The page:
Vikings: Wolves of Midgard was the most recent isometric singleplayer rpg game that I had played recently. Much like Diablo III, I put in A LOT of hours completing quest after quest, working towards the end game with a mighty warrior who could topple wave after wave-of-enemies and fierce bosses. I wouldn’t be surprised if I put near 100 hours into it with a hard playthrough and then after with a new game plus playthrough. And for all the times I died and cursed at the game I just couldn’t put it down. It had that Diablo-esque gameplay and addiction that I simply couldn’t ignore.
So when a review copy for Shadows: Awakening came up from publisher Kalypso Media who also published Vikings: Wolves of Midgard, I just had to get on it.
Shadows: Awakening is another title set in the Heretic Kingdoms saga, and after the members of a secret council known as the ‘Penta Nera’ are assassinated, their souls are consumed by the Devourers. These guys are evil demons which possess the ability to absorb the memories and personalities of the souls they acquire and materialize them as their puppets. Re-emerged into the mortal realm, these demonic Penta Nera continue their quest for power and immortality. In Shadows: Awakening the souls you are consuming are the souls of fallen heroes and combatants you come across on your travels.
You begin the game as the devourer, tasked to help a mage who has his own alterior motives no doubt and who is voiced by Tom Baker (I don’t do Doctor Who but the fans go crazy for him…) and having to choose one of three warriors. One a two weapon handed warlord, a cunning and skillful rogue archer or a battlemage more suited for the magics. For my initial playthrough I chose the archer for his ranged attacks which I always favour in these types of adventures.
These characters are essentially puppets, shells of their former selves again possessed by the devourer. However this gives you the added ability of not only playing with the style you have chosen, but also being able to still play in one of the other styles with your next acquired puppets abilities. Including the devourer you can travel as a party of four, and you can change your party at many of the sanctuary areas dotted around the maps. So really on my travels I still got to rock with the archer, a brawler and a mage should I decide too. Add to that, there’s certainly more than a handful of characters that you can unlock along the way and miss(!) depending on the choices made through your game.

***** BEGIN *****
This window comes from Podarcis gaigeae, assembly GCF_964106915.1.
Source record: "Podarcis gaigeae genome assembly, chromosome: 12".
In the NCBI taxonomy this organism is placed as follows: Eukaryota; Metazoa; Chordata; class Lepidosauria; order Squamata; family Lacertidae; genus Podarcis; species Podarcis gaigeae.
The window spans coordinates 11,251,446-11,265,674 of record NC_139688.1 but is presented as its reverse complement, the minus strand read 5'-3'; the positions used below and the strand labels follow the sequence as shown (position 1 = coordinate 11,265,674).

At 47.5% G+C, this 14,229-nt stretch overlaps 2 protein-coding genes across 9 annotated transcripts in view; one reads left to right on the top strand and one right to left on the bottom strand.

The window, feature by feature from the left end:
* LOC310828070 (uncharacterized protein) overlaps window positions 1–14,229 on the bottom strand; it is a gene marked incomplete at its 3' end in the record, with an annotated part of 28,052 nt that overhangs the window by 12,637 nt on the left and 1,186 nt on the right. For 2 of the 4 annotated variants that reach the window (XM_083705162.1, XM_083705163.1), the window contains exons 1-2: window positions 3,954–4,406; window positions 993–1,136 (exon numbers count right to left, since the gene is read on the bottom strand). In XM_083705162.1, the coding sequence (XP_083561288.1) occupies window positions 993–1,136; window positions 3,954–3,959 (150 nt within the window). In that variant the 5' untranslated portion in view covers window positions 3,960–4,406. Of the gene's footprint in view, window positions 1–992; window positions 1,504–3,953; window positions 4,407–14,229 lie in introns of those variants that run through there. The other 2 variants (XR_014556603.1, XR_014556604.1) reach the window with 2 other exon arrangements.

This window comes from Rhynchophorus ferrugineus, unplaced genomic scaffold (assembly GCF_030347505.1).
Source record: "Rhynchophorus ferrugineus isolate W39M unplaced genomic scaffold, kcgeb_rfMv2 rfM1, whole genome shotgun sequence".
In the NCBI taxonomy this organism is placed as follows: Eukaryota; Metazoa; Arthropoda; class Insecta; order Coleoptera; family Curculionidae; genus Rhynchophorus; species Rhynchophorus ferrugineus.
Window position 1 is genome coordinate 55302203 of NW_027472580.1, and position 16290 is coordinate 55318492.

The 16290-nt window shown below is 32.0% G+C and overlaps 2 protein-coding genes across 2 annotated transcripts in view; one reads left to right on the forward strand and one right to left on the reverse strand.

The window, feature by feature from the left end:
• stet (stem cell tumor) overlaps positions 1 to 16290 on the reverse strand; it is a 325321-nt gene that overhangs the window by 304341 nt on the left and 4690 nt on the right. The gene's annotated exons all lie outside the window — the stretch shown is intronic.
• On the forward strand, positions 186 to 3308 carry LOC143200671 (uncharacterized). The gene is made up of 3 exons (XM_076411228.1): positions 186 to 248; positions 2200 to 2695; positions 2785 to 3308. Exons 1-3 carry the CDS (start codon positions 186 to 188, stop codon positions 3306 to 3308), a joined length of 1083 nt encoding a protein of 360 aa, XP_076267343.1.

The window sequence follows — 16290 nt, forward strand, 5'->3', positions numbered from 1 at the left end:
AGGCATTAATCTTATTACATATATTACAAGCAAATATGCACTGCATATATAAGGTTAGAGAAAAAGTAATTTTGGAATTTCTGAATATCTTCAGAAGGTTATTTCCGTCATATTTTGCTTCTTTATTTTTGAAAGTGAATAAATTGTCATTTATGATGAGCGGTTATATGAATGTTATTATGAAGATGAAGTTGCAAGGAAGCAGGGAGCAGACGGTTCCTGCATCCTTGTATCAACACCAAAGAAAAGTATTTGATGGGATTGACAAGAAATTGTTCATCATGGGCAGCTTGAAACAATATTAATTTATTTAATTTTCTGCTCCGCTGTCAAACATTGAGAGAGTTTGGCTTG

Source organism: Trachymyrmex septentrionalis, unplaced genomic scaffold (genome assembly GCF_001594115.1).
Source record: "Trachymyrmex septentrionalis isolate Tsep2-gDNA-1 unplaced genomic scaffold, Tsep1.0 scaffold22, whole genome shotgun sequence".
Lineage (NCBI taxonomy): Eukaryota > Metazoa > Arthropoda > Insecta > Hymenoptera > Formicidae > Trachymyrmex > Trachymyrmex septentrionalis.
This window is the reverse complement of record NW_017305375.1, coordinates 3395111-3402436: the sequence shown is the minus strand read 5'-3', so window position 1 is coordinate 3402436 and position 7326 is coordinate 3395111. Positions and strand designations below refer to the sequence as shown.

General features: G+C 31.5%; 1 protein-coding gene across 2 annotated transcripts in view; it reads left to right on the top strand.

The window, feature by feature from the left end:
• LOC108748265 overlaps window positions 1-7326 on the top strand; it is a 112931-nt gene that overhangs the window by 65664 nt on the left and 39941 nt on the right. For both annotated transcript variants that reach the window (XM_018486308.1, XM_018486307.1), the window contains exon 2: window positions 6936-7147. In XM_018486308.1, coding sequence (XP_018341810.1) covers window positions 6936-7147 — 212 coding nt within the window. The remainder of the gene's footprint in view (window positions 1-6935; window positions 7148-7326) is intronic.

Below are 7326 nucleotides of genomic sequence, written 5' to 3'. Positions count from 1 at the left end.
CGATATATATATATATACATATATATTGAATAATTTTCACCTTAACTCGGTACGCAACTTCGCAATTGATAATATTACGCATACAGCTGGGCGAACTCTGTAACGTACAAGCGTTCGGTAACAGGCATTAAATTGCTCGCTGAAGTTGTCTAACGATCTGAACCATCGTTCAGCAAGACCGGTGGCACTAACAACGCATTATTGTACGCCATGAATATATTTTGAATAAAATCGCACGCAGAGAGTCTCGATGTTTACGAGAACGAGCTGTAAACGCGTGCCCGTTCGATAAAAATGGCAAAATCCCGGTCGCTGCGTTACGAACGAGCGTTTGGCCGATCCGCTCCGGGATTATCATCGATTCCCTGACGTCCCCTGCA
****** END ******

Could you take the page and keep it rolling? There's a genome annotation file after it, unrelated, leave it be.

So a few playthroughs with different outcomes will definitely be required to collect all them.
A unique and very interesting take for Shadows: Awakening separating it from all the other Diablo-esque clones out there, is the devourers ability to move around the netherealm when you select him, and it’s all down on the fly allowing you to switch back and forth as and when you like. This creates two environments really to explore on your travels, bringing an extra range of enemies in that dimension and which can only be fought there. Shift back to the real world and you may not find them or perhaps they may well be a different kind of enemy all together. This means that some enemies do require you to first be battled there to bring down a shield perhaps, to then be finished off in the real. Shifting back and forth also opens up otherwise closed off sections and footpaths that were previously inaccessible. It also helps when looking for a solution to a puzzle, where the solution may only appear in the nether having you to then go back and forth to solve the problem.
There’s a ton of items to be found in Shadows: Awakening, some more common than anything really good till you’ve maybe encountered a boss or solved a puzzle, which in turn rewards you with something a bit more legendary. And yes, there are epic and legendary weapons and armor sets to be found and the environments all have items scattered around that can be broken to find something more (I do love a good loot drop or find!). There’s plenty of vendors around during your travels, but as I always seemed to be full to the brim with stuff I maybe didn’t really need, I only ever bought one item from each if a legendary item was available.